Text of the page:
DESIGNING A HEALTHY DIET FOR THE NEW YEAR

Every year, millions of Americans make New Year’s resolutions. The majority of these resolutions focus on diet in attempts to lose weight and be healthier. A new year is the perfect time to jumpstart a healthy diet to make the changes you want to see for yourself throughout the year. However, research shows 80 percent of resolutions fail by February. Many people strive for unrealistic goals, which ultimately set them up for failure.

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EXERCISE HAS BENEFICIAL EFFECTS ON THE BRAIN

While exercise has long been known for its positive effects on physical health and its ability to heighten energy and help manage chronic health problems such as diabetes, hypertension and high cholesterol, exercise is now being lauded for its beneficial effects on the brain.   These benefits touch almost every aspect of life. Exercise helps sharpen short-term memory and improve long-term memory. This happens because exercise can reduce insulin resistance and inflammation and stimulate….

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GETTING STARTED AND STICKING WITH IT

As we kick off 2018, you may be thinking about resolutions pertaining to your health and fitness. It’s easy to determine some ways to improve your physical, mental and emotional well-being. However, it’s not always as simple to stay motivated and make the new commitments part of your lifestyle. Now is the perfect time to set goals, whether it be for the number of days you intend to work out each week, how many steps you want to take each day or healthy meals you want to prepare for your family.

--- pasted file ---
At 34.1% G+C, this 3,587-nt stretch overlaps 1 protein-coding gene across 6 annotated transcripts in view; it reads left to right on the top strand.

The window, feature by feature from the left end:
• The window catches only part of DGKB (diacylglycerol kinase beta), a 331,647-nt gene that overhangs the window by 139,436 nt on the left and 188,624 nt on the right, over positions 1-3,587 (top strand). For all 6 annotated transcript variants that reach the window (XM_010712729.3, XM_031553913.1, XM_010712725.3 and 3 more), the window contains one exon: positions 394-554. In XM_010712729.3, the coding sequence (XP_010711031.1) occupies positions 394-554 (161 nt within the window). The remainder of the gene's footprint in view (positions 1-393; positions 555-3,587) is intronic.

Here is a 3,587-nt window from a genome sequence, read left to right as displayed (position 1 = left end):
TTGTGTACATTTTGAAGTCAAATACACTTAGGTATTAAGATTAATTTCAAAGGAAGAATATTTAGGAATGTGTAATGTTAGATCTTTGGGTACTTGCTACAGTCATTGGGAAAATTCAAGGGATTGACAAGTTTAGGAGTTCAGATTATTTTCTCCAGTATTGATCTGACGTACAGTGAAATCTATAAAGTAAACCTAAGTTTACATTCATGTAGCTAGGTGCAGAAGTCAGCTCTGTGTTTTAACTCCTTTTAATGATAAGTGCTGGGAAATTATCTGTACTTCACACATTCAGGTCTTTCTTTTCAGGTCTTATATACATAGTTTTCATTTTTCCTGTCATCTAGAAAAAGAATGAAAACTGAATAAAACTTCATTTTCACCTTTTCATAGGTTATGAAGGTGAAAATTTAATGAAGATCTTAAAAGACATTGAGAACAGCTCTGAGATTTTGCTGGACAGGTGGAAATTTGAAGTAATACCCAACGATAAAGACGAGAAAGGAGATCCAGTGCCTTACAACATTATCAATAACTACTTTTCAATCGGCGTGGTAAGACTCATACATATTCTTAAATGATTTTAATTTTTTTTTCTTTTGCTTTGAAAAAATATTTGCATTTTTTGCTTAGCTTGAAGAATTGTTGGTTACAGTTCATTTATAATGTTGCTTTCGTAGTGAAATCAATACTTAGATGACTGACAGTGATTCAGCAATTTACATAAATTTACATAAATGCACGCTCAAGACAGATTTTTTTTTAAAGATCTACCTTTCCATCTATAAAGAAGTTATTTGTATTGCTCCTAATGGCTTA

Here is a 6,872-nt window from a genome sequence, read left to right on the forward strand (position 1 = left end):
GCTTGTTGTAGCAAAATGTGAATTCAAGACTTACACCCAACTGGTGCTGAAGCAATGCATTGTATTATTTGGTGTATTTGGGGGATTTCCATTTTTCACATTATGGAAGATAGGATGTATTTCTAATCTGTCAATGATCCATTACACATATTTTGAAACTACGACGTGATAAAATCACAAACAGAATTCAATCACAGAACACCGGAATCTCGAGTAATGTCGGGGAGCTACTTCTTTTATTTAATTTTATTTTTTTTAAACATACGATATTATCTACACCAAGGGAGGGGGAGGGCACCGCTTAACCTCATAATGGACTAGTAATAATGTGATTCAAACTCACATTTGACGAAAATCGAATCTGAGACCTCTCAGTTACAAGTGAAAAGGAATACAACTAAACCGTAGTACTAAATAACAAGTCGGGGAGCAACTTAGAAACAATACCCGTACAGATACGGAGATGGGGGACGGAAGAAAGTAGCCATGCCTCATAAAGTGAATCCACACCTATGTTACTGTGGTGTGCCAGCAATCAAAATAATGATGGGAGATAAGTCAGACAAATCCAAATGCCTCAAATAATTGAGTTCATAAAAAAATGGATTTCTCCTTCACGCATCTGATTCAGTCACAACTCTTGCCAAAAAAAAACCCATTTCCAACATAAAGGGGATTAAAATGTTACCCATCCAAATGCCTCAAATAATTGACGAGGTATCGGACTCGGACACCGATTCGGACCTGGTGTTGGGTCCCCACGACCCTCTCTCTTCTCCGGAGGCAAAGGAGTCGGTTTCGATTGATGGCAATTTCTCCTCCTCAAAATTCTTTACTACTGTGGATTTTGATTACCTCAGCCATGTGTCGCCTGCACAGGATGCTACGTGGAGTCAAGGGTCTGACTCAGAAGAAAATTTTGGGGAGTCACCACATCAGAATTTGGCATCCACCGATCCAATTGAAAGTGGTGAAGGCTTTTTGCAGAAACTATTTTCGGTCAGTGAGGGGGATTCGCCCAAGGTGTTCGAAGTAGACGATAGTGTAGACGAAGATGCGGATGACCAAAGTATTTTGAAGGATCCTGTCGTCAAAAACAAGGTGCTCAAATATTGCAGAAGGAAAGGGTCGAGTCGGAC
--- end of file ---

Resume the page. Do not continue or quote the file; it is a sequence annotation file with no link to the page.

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do so for a short period of time. They learn some valuable lessons and incorporate them into their lifestyle down the road. Benefits come over time.


“We see people get stronger and lose weight, and a lot of our elderly population are able to walk up a flight of stairs without even holding on to the handrail,” said Miller.


Dedication is the key moving forward. To be successful, you need to stay committed to training. It is normal to want results quickly, but instant gratification does not happen.


“You are going to have to give yourself three to six months for a physique transformation if you do everything the right way,” Goodrich said. Also, you need to remember that making a change requires more than just exercise. “Diet is 80 percent of changing your body,” Goodrich said.


The hardest part is getting started, so encounter- ing some roadblocks is to be expected. “You have to give yourself at least two to three weeks to acclimate to your new lifestyle,” Goodrich said. “Your body is going to be shocked, sore and uncomfortable, but if you stick with it, you will be fine.”

If you’re looking for a safe, effective program that will help you get toned, become more flexible or lose weight, personal training could be for you.


A personal trainer will teach you proper form and technique to keep you safe and injury free. But first, he or she needs to know what your goals are – whether you want to lose weight, get healthy and tone up or train for bodybuilding, fitness competitions or powerlifting. Perhaps you’re an older person who wants to work on balance and stability.


 “First and foremost, I sit down and speak to potential clients for about 30 to 40 minutes in a consultation to get an idea of what their goals and lifestyle are, to get to know the person a little bit and explain about the program,” said Jason Goodrich, owner and fitness professional at Physiques ‘N’ Weeks (www.physiquesnweeks.com). “You have to map out a schedule and decide how many times a week you will train, go over food and diet, which is the most important thing, and explain that if they want to make a change in the way they feel, their physique and their health, they will have to put the effort in.”


“The trainer should find out what you want to do and make a plan that is practical,” said Melissa Miller of Transformation Personal Training.


Some people work with a trainer on and off for years while others

PERSONAL TRAINING

JAMIE LOBER

Jamie Lober is a Staff Writer for Health & Wellness Magazine

more articles by Jamie Lober